I caught an article on the Simple Dollar yesterday: Investing without Goals Is Like Golfing without a Putter.... It's a great article (Lifehacker even picked it up) if you want to know the basics of having goals and investing. At first, I thought that analogy of golfing without a putter was brilliant.
Note the words "at first."
I thought about it a little more and the analogy seemed off. It took me a few minutes to put my finger on it, but I think I have it. When I make it goal, it's so that I have some direction - so that I know where I'm trying to go. The equivalent of this in golf is knowing where the hole is. Also, how I arrive at that goal depends entirely on the goal. Like with any goal you pick the right tool for the job. In the case of golf, the right tools usually include a driver and a putter. With investing the right tools may include mutual funds or CDs. Setting a goal is the answer to "Where?" while using a tool is the answer to "How?"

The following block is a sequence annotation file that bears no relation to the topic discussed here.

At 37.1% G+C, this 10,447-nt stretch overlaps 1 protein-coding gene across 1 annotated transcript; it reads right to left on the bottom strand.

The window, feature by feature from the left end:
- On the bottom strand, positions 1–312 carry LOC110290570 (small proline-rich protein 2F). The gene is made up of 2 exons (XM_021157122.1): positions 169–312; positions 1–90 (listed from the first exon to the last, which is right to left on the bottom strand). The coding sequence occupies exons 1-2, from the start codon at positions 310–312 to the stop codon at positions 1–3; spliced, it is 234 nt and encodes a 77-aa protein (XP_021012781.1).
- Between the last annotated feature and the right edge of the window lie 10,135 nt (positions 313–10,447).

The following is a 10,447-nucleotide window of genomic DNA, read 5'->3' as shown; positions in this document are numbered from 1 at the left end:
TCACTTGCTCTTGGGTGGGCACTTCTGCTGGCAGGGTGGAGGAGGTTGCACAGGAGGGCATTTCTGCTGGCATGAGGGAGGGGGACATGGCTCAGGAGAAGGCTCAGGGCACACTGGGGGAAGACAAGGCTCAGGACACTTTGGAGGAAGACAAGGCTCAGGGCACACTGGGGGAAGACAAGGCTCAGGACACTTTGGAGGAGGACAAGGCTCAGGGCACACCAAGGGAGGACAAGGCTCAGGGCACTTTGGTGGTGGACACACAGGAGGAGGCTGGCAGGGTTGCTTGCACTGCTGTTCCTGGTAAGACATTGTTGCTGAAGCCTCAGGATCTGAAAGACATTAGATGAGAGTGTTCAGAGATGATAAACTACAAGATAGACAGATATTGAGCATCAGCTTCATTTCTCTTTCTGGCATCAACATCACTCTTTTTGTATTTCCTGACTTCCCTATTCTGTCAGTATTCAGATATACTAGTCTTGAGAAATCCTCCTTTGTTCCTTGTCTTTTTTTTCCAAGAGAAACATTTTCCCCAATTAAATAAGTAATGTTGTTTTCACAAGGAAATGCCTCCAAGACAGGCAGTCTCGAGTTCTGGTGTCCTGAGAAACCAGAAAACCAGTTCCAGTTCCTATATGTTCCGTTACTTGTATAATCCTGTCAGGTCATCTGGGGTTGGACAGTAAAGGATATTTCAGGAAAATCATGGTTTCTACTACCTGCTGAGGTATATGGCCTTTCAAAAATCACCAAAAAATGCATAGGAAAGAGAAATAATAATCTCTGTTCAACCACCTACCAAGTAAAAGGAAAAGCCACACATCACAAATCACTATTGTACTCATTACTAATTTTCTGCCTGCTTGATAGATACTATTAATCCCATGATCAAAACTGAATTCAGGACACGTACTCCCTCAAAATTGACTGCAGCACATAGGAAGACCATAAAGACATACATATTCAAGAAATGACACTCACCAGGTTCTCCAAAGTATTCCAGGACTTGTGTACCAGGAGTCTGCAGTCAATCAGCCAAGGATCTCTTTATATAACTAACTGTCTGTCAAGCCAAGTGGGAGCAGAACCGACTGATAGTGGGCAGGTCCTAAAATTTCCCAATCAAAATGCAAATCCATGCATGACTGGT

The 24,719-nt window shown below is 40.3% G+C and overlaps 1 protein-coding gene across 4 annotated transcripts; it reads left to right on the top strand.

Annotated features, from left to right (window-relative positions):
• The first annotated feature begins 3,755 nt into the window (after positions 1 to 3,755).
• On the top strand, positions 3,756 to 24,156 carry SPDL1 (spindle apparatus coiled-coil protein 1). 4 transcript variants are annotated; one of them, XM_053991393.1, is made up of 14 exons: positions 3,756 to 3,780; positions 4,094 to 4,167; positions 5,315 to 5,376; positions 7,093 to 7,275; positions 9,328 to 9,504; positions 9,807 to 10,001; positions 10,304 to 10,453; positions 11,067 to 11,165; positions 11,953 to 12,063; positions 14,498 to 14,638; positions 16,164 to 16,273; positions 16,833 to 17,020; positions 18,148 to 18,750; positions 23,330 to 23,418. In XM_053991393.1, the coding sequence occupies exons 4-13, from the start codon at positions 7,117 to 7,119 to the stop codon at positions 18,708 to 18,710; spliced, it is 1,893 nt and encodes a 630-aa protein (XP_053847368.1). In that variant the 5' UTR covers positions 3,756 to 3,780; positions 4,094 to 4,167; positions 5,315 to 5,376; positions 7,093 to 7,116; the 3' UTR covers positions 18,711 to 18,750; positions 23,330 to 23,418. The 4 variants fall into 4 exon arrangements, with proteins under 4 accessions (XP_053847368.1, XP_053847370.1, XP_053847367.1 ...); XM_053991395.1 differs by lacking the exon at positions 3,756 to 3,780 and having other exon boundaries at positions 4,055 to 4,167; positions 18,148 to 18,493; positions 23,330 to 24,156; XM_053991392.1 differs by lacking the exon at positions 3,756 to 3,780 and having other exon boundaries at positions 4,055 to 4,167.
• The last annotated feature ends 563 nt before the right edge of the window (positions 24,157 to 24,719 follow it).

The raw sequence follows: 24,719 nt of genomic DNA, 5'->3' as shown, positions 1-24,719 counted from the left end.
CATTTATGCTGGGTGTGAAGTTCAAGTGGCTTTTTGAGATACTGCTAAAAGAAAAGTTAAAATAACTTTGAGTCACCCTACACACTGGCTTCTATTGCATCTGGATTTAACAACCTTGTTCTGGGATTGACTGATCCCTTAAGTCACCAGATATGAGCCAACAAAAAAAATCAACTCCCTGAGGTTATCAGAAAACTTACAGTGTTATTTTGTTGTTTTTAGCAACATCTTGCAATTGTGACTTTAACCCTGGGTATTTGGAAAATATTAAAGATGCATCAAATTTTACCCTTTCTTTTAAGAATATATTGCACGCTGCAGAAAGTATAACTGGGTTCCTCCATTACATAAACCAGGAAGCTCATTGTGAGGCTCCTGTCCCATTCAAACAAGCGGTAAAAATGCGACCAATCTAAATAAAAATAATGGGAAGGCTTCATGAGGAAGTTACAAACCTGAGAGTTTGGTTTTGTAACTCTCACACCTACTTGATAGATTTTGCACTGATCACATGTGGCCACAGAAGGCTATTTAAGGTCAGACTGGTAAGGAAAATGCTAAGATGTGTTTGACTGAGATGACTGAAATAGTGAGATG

The other thing that got me with the golf-investing analogy is that it's bad to overshoot the hole in golf. I don't know too many people who are sad that they overshot their goal for an investment... it's not like you are trying to reach a certain dollar figure. If you have Tiger Woods' money (even with the sponsors leaving him) then certain goals are almost solved for you. For example, he doesn't have to worry how he's going to afford his son's college education. For the rest of us, that would be a very reasonable goal.
There is a great golf analogy to make with investing though. I hinted at it early. An investment is like a golf club. There are aggressive investments that are essentially drivers. When you are far away from your goal, you may choose to sacrifice a little direction (volatility) to pick up large gains to try to get to the hole quickly. Then there are conservative investments that are like putters. When you get close to the hole, direction is the most important (minimized volatility) thing, not strength.
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